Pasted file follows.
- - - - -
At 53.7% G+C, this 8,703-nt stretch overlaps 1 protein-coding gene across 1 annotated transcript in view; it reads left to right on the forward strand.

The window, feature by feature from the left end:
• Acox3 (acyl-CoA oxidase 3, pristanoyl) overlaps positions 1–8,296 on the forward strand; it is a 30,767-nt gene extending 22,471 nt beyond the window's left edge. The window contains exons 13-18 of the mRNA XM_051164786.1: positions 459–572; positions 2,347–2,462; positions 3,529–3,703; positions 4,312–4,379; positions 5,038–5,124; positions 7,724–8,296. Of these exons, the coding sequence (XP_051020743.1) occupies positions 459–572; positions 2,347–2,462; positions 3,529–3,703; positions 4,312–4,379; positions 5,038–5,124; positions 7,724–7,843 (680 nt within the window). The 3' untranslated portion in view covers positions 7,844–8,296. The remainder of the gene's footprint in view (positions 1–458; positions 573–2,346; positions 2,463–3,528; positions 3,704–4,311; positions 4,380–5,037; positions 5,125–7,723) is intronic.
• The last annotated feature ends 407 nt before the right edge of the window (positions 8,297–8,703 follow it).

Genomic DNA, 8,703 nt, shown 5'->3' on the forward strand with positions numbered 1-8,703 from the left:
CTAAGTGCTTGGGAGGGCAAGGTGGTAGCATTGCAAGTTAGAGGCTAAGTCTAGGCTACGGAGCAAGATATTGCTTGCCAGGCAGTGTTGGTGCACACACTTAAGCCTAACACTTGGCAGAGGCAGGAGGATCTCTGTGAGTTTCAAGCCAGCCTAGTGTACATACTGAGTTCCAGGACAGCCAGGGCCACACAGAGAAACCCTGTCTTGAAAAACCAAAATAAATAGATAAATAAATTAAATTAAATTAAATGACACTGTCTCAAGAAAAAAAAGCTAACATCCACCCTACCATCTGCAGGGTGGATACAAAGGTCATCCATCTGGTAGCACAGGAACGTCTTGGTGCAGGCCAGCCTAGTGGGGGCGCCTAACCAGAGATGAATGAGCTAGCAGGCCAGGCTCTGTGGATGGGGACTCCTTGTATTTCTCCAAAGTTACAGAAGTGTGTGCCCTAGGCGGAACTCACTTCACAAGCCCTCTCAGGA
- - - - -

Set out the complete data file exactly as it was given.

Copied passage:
At 53.7% G+C, this 8,703-nt stretch overlaps 1 protein-coding gene across 1 annotated transcript in view; it reads left to right on the forward strand.

The window, feature by feature from the left end:
• Acox3 (acyl-CoA oxidase 3, pristanoyl) overlaps positions 1–8,296 on the forward strand; it is a 30,767-nt gene extending 22,471 nt beyond the window's left edge. The window contains exons 13-18 of the mRNA XM_051164786.1: positions 459–572; positions 2,347–2,462; positions 3,529–3,703; positions 4,312–4,379; positions 5,038–5,124; positions 7,724–8,296. Of these exons, the coding sequence (XP_051020743.1) occupies positions 459–572; positions 2,347–2,462; positions 3,529–3,703; positions 4,312–4,379; positions 5,038–5,124; positions 7,724–7,843 (680 nt within the window). The 3' untranslated portion in view covers positions 7,844–8,296. The remainder of the gene's footprint in view (positions 1–458; positions 573–2,346; positions 2,463–3,528; positions 3,704–4,311; positions 4,380–5,037; positions 5,125–7,723) is intronic.
• The last annotated feature ends 407 nt before the right edge of the window (positions 8,297–8,703 follow it).

Genomic DNA, 8,703 nt, shown 5'->3' on the forward strand with positions numbered 1-8,703 from the left:
CTAAGTGCTTGGGAGGGCAAGGTGGTAGCATTGCAAGTTAGAGGCTAAGTCTAGGCTACGGAGCAAGATATTGCTTGCCAGGCAGTGTTGGTGCACACACTTAAGCCTAACACTTGGCAGAGGCAGGAGGATCTCTGTGAGTTTCAAGCCAGCCTAGTGTACATACTGAGTTCCAGGACAGCCAGGGCCACACAGAGAAACCCTGTCTTGAAAAACCAAAATAAATAGATAAATAAATTAAATTAAATTAAATGACACTGTCTCAAGAAAAAAAAGCTAACATCCACCCTACCATCTGCAGGGTGGATACAAAGGTCATCCATCTGGTAGCACAGGAACGTCTTGGTGCAGGCCAGCCTAGTGGGGGCGCCTAACCAGAGATGAATGAGCTAGCAGGCCAGGCTCTGTGGATGGGGACTCCTTGTATTTCTCCAAAGTTACAGAAGTGTGTGCCCTAGGCGGAACTCACTTCACAAGCCCTCTCAGGA